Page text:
Left: The centre arch of the Romanesque north arcade. Everything about this screams “Transitional”. The columns are slim and there is just a single course of lozenge moulding for decoration. Compare this with the much heavier masonry of Wittering All Saints Church in Cambs which is also a Norman arcade added to an Anglo-Saxon nave. In this picture, note also the near-useless clerestory added sometime in c14. Right: As with most things at Barnack, the font is very interesting. It has the proportions of an immersion font supporting a baptismal practice that had all but disappeared by c13. The Church Guide speculates that it is a re-shaped Norman one. It is, however, octagonal. The bottom course of decoration seems quite crude and possibly Romanesque where the top course, and most decidedly the rosettes, do not. The supporting structure is clearly Gothic. All of this, as with the aisles, demonstrates the mixture of Romanesque and Gothic styles of the Transitional style, of which this is an outstanding example. Compare this with the rough-hewn simplicity of the similarly-dated font of Egleton St Edmund Church in Rutland.

Some of the north arcade capitals. They are restrained as befits capitals so late in the Norman period. The predominant decoration is “stiff leaf”, but we still have what appears to be serpent of some sort (left) and a rather unsophisticated human face (right).

Left: This south arcade capital also has a crude face peering out of the foliage. The style of the foliage is quite similar to the north arcade but is more densely carved - and note the very different pier profile. Right: And here we have the multi-tiered abacus of the saxon tower arch. No decoration here: just massive solidity.

Left: The three seater sedilia with canopies and the rather extraordinary devil figures. To have such figures in a chancel that was built as late as c14 is bizarre! Right: A mask re-located to near the Lady Chapel and thought to be a remnant of some alterations made to the church in around 1150.

Left: The piscina is even more ornate than the sedilia. Centre: This devil’s head from the sedilia is surmounted by a bat....! Right: This chap seems to be supporting the canopies.

Left: The possibly Saxon carving of Christ located in the north aisle. The superb Decorated period east window. Centre: The Church Guide claims: “ may be said that excellence and variety of the tracery of the 14th century tracery in the church windows is unrivalled anywhere in England”. Right: The Lady Chapel with its elaborate statue-filled niches.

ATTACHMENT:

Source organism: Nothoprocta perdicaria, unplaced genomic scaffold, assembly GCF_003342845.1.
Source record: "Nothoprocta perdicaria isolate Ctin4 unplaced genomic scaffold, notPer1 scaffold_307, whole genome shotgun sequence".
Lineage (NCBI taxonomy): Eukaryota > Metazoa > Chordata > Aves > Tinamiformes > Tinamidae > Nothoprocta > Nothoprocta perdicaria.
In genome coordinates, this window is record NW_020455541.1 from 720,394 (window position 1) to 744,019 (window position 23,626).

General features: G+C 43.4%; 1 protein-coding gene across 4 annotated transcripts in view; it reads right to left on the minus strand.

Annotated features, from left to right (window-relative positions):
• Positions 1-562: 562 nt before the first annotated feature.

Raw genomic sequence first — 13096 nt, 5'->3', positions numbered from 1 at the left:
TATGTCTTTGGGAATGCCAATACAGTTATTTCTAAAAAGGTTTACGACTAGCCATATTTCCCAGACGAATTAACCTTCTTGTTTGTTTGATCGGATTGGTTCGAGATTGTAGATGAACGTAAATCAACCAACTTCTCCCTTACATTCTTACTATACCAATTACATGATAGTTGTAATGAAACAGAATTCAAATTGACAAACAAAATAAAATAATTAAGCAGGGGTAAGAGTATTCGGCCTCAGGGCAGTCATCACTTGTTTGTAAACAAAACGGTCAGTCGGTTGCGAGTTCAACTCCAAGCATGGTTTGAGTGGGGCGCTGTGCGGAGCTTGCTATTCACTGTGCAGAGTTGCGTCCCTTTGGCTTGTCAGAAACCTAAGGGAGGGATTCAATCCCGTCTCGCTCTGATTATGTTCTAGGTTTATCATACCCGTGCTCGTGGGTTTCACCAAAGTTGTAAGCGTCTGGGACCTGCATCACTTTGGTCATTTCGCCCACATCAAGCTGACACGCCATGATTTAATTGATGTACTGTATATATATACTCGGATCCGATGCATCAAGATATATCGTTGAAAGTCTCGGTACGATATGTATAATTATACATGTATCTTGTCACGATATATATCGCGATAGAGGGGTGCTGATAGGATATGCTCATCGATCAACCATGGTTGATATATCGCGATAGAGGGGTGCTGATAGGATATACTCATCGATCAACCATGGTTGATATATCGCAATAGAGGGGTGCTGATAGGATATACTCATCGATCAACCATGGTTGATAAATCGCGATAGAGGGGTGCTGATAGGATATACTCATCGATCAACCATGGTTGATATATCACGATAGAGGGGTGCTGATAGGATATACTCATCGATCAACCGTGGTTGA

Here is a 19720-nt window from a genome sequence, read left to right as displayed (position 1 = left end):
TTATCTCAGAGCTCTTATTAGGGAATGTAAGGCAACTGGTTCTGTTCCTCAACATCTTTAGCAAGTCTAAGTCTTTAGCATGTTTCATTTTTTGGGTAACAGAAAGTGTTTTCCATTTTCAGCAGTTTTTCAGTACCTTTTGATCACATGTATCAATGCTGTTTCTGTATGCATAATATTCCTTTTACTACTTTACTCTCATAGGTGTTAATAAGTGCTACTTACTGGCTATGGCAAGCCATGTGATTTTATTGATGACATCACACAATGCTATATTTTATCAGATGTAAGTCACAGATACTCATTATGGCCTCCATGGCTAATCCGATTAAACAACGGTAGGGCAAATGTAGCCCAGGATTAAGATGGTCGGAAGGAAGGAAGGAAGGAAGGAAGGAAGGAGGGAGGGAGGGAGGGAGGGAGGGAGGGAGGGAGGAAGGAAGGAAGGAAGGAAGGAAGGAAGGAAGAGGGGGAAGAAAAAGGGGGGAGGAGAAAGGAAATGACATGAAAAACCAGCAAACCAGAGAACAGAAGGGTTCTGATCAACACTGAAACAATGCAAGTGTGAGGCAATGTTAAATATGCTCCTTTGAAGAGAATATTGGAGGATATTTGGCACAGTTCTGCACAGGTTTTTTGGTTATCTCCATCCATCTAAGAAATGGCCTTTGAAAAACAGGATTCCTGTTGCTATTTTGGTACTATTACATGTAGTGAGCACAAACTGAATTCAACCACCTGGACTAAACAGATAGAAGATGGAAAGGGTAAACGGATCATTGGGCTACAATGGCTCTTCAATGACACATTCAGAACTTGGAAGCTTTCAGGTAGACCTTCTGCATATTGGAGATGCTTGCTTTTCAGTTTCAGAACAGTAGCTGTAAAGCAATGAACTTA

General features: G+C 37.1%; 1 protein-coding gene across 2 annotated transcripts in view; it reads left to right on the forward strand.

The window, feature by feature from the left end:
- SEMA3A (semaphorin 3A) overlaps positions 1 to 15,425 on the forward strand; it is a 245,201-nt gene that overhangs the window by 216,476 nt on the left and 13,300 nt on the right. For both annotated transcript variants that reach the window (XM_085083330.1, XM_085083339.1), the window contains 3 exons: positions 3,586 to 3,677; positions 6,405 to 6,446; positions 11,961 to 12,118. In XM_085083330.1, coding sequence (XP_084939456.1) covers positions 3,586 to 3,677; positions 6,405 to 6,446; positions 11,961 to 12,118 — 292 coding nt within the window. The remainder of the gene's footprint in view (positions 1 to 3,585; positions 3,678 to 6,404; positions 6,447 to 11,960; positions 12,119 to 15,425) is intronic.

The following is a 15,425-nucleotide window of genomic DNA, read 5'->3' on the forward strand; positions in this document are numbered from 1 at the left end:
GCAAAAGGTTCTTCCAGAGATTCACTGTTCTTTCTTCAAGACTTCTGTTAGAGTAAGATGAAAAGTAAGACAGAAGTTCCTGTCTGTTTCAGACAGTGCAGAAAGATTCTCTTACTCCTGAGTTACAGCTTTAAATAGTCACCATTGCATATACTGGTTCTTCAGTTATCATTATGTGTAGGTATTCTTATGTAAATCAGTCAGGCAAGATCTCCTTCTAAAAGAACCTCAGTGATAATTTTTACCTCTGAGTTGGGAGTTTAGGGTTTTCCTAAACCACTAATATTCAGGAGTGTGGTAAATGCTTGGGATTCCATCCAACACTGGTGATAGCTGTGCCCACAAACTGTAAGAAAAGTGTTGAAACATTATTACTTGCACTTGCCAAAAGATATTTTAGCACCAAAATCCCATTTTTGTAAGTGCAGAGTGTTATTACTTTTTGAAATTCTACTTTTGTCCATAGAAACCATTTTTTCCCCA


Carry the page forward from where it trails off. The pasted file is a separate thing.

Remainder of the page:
Left: The chancel roof is modern but tasteful and complements its more ancient surroundings. Centre: This St George looks very nonchalant as his sword guts the unfortunate dragon! A very well-dressed knight, he is mounted on the south arcade. I don’t know how long he has been there but he only looks about 15! Right: The east window from the exterior.

Left: The south door, like the porch itself, has a Transitional look with its plain round arch and restrained capitals. To left and right we see pointed blind arcading so typical of this period. Right: The porch’s very unusual ribbed and vaulted roof. We might presume that only vanity led the builder to attempt something so ambitious to create what is, when all is said and done a rather useless amount of roof space!

Left: These capitals adorn the outer doorway of the porch. They are very ornate with lots of undercutting: a far cry from pure Romanesque capitals. Right: I am not much of a fan of memorials, but this is one to Francis Whitstone (d,1598) in the north wall of the chancel is particularly attractive.

Above: The south porch with its lofty profile. Note the kink in the left side of the arch: a bad repair? Subsidence? Or a job not too well done?

Upper Right: Some of the fine balustrading around the Lady Chapel.

Lower Right: The church from the south east. Note the south window which, like its eastern counterpart, is a rare example of elegant restraint.

Footnote: Barnack Stone

Barnack is a place you will see mentioned in quite a lot of church guide books, especially in the East of England. Barnack had a quarry until the end of the c15 and Barnack Church was not the only one that utilised its stone - the splendidly-named “Barnack Rag”. Yes, it’s a stone, not a student fund-raising event! It is a hard stone found in seams deep down in the Oolitic Limestone beds laid down in Jurassic times. It was used to construct no fewer than three cathedrals: Peterborough, Ely and Norwich. That is quite a roll call of beautiful and ancient architecture and if you are not impressed then you should be!